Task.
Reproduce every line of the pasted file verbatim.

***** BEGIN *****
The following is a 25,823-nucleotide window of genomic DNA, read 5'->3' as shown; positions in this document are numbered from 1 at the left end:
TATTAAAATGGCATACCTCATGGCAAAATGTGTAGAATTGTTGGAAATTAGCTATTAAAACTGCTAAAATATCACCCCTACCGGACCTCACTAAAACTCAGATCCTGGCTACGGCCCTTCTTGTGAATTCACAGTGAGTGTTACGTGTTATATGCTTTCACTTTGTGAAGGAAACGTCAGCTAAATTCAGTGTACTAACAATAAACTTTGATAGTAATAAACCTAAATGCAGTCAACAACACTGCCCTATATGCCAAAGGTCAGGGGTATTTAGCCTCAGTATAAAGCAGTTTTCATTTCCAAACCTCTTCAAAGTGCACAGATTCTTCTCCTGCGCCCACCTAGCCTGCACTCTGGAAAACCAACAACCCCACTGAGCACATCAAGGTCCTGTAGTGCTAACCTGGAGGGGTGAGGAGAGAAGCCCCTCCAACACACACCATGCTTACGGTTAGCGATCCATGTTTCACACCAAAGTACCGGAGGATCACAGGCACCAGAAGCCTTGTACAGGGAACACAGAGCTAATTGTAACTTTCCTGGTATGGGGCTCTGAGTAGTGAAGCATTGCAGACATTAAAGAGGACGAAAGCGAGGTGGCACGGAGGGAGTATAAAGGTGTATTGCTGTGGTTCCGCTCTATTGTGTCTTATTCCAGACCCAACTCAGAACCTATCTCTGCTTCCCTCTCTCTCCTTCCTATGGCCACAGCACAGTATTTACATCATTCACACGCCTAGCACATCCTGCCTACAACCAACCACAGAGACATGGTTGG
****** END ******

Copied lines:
The following is a 25,823-nucleotide window of genomic DNA, read 5'->3' as shown; positions in this document are numbered from 1 at the left end:
TATTAAAATGGCATACCTCATGGCAAAATGTGTAGAATTGTTGGAAATTAGCTATTAAAACTGCTAAAATATCACCCCTACCGGACCTCACTAAAACTCAGATCCTGGCTACGGCCCTTCTTGTGAATTCACAGTGAGTGTTACGTGTTATATGCTTTCACTTTGTGAAGGAAACGTCAGCTAAATTCAGTGTACTAACAATAAACTTTGATAGTAATAAACCTAAATGCAGTCAACAACACTGCCCTATATGCCAAAGGTCAGGGGTATTTAGCCTCAGTATAAAGCAGTTTTCATTTCCAAACCTCTTCAAAGTGCACAGATTCTTCTCCTGCGCCCACCTAGCCTGCACTCTGGAAAACCAACAACCCCACTGAGCACATCAAGGTCCTGTAGTGCTAACCTGGAGGGGTGAGGAGAGAAGCCCCTCCAACACACACCATGCTTACGGTTAGCGATCCATGTTTCACACCAAAGTACCGGAGGATCACAGGCACCAGAAGCCTTGTACAGGGAACACAGAGCTAATTGTAACTTTCCTGGTATGGGGCTCTGAGTAGTGAAGCATTGCAGACATTAAAGAGGACGAAAGCGAGGTGGCACGGAGGGAGTATAAAGGTGTATTGCTGTGGTTCCGCTCTATTGTGTCTTATTCCAGACCCAACTCAGAACCTATCTCTGCTTCCCTCTCTCTCCTTCCTATGGCCACAGCACAGTATTTACATCATTCACACGCCTAGCACATCCTGCCTACAACCAACCACAGAGACATGGTTGG